The Social Life of Inequality: why unequal countries stay that way

Part of the Opportunity and Mobility Seminar Series

. Online public event. 

Watch the video here

Listen to the podcast here

This talk offers a diagnosis for the current political moment marking societies across the west, where historically high levels of inequality have been met with limited public consternation. In fact, research suggests that residents of more economically unequal societies tend to be less worried about inequality than people in more egalitarian countries. Understanding why requires that we take a closer look at the “social life of inequality.” How have decades of growing inequality shaped and reshaped the social landscape: our social networks, neighborhoods, schools and workplaces? Dr Jonathan Mijs argues that inequality increases the distance between rich and poor, who increasingly live their lives in separate neighborhoods, schools, and workplaces and befriend, date, and marry people exclusively from within their own socio-economic circles. This disconnect means that neither rich nor poor can see the full extent of inequality in their everyday life or appreciate the non-meritocratic causes of economic “success” and “failure.”   

Speaker: Dr Jonathan Mijs (Boston University & Visiting Fellow, LSE III)

Discussant: Siyu Li (PhD student, University of Lille)

Chair: Asif Butt (PhD student, LSE Department of Sociology)

Watch the livestream


Comparing Distributions of Ordinal Data: theory and empirics

Part of the Opportunity and Mobility Seminar Series

. Online public event. 

How to undertake distributional comparisons when personal well-being is measured using income is well-established. But what if personal well-being is measured using subjective well-being indicators such as life satisfaction or self-assessed health status?

In this seminar, Professor Jenkins will discuss his recent work which addresses this issue and is partly stimulated by the increasing weight put on subjective well-being measures by international agencies, such as the OECD, and national governments. He reviews methods appropriate for distributional comparisons in the ordinal data context, comparing them with those routinely used for comparisons of income distributions.

Speaker: Professor Stephen Jenkins (Department of Social Policy, LSE)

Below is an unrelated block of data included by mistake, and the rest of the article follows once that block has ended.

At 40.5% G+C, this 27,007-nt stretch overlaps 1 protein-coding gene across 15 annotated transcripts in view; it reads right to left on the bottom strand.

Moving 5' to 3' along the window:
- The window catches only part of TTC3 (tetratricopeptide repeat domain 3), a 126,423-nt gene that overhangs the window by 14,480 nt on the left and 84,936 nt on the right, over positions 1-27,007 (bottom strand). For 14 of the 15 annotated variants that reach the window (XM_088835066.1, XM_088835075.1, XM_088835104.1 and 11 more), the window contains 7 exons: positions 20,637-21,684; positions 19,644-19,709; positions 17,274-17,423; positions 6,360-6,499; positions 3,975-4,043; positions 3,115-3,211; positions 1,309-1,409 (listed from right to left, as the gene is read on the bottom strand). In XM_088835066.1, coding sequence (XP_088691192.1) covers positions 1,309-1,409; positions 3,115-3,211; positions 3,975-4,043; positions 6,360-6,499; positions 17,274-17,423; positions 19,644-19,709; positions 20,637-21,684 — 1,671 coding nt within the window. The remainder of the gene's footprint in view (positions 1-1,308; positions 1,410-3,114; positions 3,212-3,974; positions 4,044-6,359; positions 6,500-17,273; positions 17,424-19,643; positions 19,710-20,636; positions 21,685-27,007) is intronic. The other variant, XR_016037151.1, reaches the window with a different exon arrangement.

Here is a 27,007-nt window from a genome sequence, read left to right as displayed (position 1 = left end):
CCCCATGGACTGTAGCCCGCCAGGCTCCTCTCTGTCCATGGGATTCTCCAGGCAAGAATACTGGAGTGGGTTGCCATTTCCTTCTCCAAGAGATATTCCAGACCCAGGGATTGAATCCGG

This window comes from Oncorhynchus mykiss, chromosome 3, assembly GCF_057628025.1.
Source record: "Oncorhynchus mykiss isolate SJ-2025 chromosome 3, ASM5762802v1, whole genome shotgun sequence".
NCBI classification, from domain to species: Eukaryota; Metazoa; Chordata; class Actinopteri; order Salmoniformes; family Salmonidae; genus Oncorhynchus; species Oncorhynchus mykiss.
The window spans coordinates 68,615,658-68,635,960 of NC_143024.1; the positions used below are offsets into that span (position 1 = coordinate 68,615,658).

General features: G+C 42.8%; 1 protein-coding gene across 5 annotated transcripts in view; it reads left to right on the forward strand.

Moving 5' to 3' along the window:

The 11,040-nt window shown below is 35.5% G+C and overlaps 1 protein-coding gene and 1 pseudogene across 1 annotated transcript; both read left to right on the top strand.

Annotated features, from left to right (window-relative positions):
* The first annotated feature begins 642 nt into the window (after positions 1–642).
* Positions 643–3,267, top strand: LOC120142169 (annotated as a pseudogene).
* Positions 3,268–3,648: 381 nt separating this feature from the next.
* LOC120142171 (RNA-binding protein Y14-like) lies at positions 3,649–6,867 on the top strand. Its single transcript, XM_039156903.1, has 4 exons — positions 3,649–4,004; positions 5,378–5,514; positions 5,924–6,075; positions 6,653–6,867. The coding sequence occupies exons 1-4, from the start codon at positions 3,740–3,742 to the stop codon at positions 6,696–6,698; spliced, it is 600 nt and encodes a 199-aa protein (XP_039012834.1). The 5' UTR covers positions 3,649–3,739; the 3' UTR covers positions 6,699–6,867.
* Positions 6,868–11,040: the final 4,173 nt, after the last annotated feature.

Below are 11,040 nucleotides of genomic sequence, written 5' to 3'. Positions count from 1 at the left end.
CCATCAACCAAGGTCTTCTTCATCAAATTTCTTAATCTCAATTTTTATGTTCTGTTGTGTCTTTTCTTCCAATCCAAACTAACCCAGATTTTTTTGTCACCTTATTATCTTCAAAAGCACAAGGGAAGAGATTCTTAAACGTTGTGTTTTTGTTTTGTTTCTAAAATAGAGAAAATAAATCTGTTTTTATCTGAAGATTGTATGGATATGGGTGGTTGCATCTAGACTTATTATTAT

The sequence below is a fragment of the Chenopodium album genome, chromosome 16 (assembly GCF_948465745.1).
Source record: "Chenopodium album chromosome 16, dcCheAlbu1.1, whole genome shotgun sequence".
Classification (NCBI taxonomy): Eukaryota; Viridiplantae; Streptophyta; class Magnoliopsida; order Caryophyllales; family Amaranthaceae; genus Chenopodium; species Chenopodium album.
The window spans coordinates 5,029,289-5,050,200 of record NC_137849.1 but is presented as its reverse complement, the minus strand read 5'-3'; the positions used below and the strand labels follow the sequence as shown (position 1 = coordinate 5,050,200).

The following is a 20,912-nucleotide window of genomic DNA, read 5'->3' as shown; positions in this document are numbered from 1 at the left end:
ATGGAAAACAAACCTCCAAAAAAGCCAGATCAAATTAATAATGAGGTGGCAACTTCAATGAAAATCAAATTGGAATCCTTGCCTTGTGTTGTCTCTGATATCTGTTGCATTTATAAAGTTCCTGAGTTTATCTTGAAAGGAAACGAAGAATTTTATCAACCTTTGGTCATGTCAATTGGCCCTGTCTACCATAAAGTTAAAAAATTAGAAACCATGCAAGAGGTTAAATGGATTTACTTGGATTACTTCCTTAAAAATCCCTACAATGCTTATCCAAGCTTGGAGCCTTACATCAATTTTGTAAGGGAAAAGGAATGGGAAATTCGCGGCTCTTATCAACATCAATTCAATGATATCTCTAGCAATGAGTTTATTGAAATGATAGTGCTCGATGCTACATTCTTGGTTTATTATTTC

Discussant: Professor Vanesa Jordá (University of Cantabria)

Chair: Fiona Gogescu (doctoral student, Department of Social Policy, LSE)


Upper Secondary Tracks and Student Competencies: a selection or a causal effect?

Part of the Opportunity and Mobility Seminar Series

. Online public event. 

In this seminar, Dr Triventi will present his paper which assesses whether the track attended in upper secondary education affects student competencies in Italy, by disentangling the genuine effects of track choices from selection biases related to the characteristics of students enrolled in different tracks. The article contributes to the literature by relying on a more detailed measure of tracking, by focusing on between-school tracking and exploring whether track effects vary systematically by student social background, a largely overlooked issue in previous research.

The authors adopt a counterfactual approach and rely on population panel data on a recent cohort of students assessed in 5th, 8th and 10th grade. They rely on an individual difference-in-difference strategy integrated with marginal mean weighting with stratification and inverse probability weighting, which are used respectively to better control for selection into tracks and account for missing data. First, the authors document strong social selection into tracks, along various students’ characteristics. Second, they find that track effects are smaller once accounting for selection processes but are still substantial on both reading and mathematics competencies, albeit slightly larger in the latter subject. Beyond the anticipated advantage of the academic track over vocational education, they also find differential effects of attending different curricula within these tracks. Third, the benefits of attending the academic tracks appear to be rather homogeneous across students from different social backgrounds.

Speaker: Dr Moris Triventi (University of Trento and the Center for Social Inequality Studies)

Discussant: Dr Sara Geven (University of Amsterdam)

Chair: Dr Paolo Brunori (LSE III)